I arrived at the event and felt a little intimidated since it looked so professional. It was right at the entrance to the hall since they wanted people to learn about what the Gala has achieved as they entered. Once I got set up I felt more relaxed (it helped that Matt reminded me that I was supposed to be there) and I painted while people dressed in gowns and suits mingled around me drinking champagne.
What I learned
Since I haven't done a project like this before, there was a pretty steep learning curve. I tried some new things and made some mistakes. It also helped to reinforce lessons that I've learned in the past. Here are some of those lessons:
- Communication is everything when working with a client. To help ease the stress of meeting deadlines, I need to make sure that I get all the information before I give a quote or agree to do the project.
- Focus makes time expand. I only had 10 days to do this project from start to finish so I cleared my calendar and gave it all my attention. Narrowing my focus meant that while I was working I wasn't stressing about other things or being distracted. I was 100% engaged and that helped me work more efficiently.
- It's still important to get enough sleep, get outside, exercise, and eat properly. Except for the last day, I made sure to get up from the table and take care of myself. I even found that these breaks for naps or walks helped me to be more productive since they broke up creative blocks and eased any tension or stress I was feeling.
- You can only take things one step at a time. I didn't know exactly how I would pull it all together but I trusted that I would figure it out and just started working. When I felt stuck I knew that I had to choose a path since I didn't have time to sit in indecision. I kept making small decisions, and eventually figured out the bigger questions. The trick is to keep moving and trust that whatever you choose will be the right choice.
- Done is better than perfect. I didn't have time to fuss over the details or change things that weren't exactly how I wanted them to be. I had to keep moving to make it to the deadline and let the imperfections go. Once it all came together the imperfections didn't mean as much anyway.
- It's okay to get upset when things are really hard, but the only way to get the work done is to find a way to calm down. The night before it was due I ran into some trouble with the acrylic gel transfers. I had to redo them and didn't have 24 hours to let them dry. I started to panic but my partner Matt helped me to calm down and figure out a solution: we borrowed a friend's heat gun and Matt dried the pieces while I applied glue and peeled the paper off.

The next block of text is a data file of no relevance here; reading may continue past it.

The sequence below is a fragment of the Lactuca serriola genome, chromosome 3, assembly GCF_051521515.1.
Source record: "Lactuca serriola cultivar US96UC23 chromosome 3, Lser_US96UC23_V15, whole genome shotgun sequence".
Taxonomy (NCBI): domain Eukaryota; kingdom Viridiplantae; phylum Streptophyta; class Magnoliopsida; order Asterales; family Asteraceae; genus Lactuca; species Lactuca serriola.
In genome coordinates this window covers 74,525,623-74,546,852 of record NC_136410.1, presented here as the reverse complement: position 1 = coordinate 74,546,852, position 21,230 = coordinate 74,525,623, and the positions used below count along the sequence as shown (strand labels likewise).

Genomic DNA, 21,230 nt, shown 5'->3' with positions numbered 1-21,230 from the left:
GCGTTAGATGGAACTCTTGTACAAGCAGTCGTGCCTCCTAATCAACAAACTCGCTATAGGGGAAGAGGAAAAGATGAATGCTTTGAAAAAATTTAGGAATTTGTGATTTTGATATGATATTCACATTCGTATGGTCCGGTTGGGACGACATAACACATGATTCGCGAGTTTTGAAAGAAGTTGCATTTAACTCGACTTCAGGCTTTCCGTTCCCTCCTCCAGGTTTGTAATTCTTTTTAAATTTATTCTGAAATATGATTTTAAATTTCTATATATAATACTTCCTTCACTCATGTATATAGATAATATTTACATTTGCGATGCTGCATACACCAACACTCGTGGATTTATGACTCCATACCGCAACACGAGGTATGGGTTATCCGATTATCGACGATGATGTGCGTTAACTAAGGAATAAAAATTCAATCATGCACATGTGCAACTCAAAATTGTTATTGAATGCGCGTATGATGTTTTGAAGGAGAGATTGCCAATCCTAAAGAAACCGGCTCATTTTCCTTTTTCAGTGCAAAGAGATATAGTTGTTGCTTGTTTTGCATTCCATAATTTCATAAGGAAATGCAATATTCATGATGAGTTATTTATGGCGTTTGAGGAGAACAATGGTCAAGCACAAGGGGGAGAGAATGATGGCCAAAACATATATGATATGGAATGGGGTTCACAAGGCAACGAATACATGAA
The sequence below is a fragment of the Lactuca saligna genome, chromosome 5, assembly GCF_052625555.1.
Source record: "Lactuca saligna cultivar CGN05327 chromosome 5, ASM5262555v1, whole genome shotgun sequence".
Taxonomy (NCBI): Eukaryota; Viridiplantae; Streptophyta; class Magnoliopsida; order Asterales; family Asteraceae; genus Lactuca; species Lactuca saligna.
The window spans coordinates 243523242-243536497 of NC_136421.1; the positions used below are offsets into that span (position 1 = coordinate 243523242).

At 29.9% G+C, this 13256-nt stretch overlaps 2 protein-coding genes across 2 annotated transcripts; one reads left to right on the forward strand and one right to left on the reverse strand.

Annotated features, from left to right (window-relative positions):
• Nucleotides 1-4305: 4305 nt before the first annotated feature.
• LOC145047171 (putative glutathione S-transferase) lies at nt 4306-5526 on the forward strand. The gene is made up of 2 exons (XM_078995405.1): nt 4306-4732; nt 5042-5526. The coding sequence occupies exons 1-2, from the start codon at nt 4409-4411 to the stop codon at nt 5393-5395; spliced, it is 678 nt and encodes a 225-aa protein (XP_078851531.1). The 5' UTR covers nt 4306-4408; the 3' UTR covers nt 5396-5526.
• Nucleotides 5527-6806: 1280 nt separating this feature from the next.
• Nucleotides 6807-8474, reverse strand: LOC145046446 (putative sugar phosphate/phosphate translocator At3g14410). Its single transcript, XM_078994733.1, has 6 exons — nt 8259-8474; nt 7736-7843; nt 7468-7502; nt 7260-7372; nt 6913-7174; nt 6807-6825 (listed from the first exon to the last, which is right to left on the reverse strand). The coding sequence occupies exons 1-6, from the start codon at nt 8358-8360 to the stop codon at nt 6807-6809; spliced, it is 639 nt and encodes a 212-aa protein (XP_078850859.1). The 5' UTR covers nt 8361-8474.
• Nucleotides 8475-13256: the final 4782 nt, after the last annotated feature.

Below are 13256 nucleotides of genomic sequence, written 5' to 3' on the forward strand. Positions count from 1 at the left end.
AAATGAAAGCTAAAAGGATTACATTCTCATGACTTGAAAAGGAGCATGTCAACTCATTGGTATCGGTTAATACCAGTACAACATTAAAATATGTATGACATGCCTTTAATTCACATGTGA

- I was reminded of what an amazing support system I have. People I care about are always ready to step in to help or at least lend a supportive ear.
- When doing acrylic gel transfers (which I had never done before this project), it works best if you apply two layers of medium, one in each direction, and allow each one to dry thoroughly. A heat gun or hair dryer can speed up the process.
- Foam core is not a good support for this kind of work. As you can see in the photos, the boards warped and wouldn't lay flat.
- I want to do more large scale 2D pieces. I had so much fun making the backgrounds for these, and got so many compliments, that I really want to continue using this technique on a larger scale. I've been using this technique on my anatomy sculptures but it would be fun to see what else I can do with it.
- We should celebrate our successes. After I left the Gala, I put on a dress and met some friends for dinner, drinks, and dancing. I knew that I would need a way to release the stress I had been feeling and this was perfect. While not every success needs a night out on the town, I think it is important to treat ourselves when we do something we're proud of.